Alwanza.net Soft Skills -> Managers and Leads of Asperger's Syndrome Workers
Managerial Skills and Tips for Managers of Asperger's Syndrome Workers:
There is no way to get around it. If you are a Manager or a Lead in High Tech, sooner or later, more likely sooner, you will be interacting with reports or coworkers who are "on the spectrum" (of autism, known as highly functional autistics or Asperger's). There's a chance you have had one now or in the past and didn't realize it. The good news is that it doesn't have to be difficult, in fact, some of your best workers will probably be "on the spectrum", but you do need to communicate with them slightly differently than with "neuro-typicals".
Some of the most innovative, effective, and brilliant workers in engineering and technology are "on the spectrum". As of 2013, "Asperger's Syndrome", is no longer a psychological diagnosis according to DSM-V, and the percentage of people who have it seems to be increasing, so now I guess we are considered a "normal variant".
Asperger's syndrome or highly functional autism was first described in 1944, but even in the 1920s, the traits were well known. A scientist (for example) or an engineer (for example) might excel at his or her work, while appearing socially awkward. These people often stated that human behavior is puzzlingly irrational to them. While there is no correlation between how far someone is on the spectrum and how brilliant that person is, there is no doubt that having an Asperger's type mind contributed to their mental abilities, and our scientific breakthroughs. The manager who can be a good manager to reports who are "on the spectrum" is a valuable asset to his or her company.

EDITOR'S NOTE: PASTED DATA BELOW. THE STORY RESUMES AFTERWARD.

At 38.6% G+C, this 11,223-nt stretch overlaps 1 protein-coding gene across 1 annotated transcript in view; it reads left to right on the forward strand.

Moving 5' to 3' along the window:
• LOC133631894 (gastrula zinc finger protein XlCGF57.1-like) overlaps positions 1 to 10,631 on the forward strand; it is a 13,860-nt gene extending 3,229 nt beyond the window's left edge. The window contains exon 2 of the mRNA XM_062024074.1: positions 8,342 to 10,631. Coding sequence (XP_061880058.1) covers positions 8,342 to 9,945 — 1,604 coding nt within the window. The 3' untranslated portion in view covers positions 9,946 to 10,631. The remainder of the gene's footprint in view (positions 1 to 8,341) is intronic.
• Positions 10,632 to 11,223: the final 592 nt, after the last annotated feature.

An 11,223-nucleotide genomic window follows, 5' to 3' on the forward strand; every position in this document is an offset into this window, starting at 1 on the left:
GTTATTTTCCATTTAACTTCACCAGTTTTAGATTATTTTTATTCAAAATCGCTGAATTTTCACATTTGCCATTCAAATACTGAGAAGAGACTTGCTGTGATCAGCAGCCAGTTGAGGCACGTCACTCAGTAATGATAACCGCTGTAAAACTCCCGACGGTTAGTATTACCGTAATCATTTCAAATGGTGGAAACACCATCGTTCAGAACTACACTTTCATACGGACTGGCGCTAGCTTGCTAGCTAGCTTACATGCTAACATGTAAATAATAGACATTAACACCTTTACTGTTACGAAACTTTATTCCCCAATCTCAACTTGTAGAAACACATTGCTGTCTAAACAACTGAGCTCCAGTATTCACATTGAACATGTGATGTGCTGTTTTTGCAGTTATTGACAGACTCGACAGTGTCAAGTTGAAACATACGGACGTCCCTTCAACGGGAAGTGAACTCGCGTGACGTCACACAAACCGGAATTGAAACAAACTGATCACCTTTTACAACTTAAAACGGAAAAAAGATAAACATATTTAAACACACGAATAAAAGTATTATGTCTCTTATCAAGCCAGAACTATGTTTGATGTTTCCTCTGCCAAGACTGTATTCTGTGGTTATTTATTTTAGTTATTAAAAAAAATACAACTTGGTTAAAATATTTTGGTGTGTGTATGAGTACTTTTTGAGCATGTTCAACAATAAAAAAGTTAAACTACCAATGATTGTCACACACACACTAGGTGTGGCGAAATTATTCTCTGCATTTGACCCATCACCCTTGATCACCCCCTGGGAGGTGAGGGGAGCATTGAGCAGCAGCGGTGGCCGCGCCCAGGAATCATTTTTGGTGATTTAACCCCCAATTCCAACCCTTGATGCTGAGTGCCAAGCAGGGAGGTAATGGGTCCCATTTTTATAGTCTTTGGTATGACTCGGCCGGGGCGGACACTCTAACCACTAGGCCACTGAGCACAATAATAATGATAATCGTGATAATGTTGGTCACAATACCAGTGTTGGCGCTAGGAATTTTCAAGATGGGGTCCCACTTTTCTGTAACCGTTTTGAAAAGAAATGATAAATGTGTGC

An Aspie is a person "from another culture" in the extreme. They can follow unambiguous written and verbal instruction very well, but gray areas, and knowing how to behave in untypical situations may be difficult for them. In general, the better you can express your expectations of how you want them to interact with you and the team, the better results you will get. The caveat to this is that the rest of the team needs to be onboard with your expectations, too. For example, if you want your Aspie to write status reports in a style similar to Betsy's, make sure Betsy knows that her status reports are being used as an example in case your Aspie worker goes to her with questions. If you want your Aspie report to work with the team in a particular way, make sure you have communicated the same message to the team as to your Aspie report.
The reason for this is that, especially when the Aspie is new to your team, he/she may need a little bit of your support in order to become part of the team. Other team members will notice that the Aspie person behaves a little differently, and if they are not comfortable with that behavior, they may challenge the Aspie if he/she asks them for help, which will put the Aspie in the uncomfortable situation of determining if he/she should bring the issue back to you, and no matter what the Aspie does, it will backfire on him/her, because the Aspie does not excel at interpersonal finesse.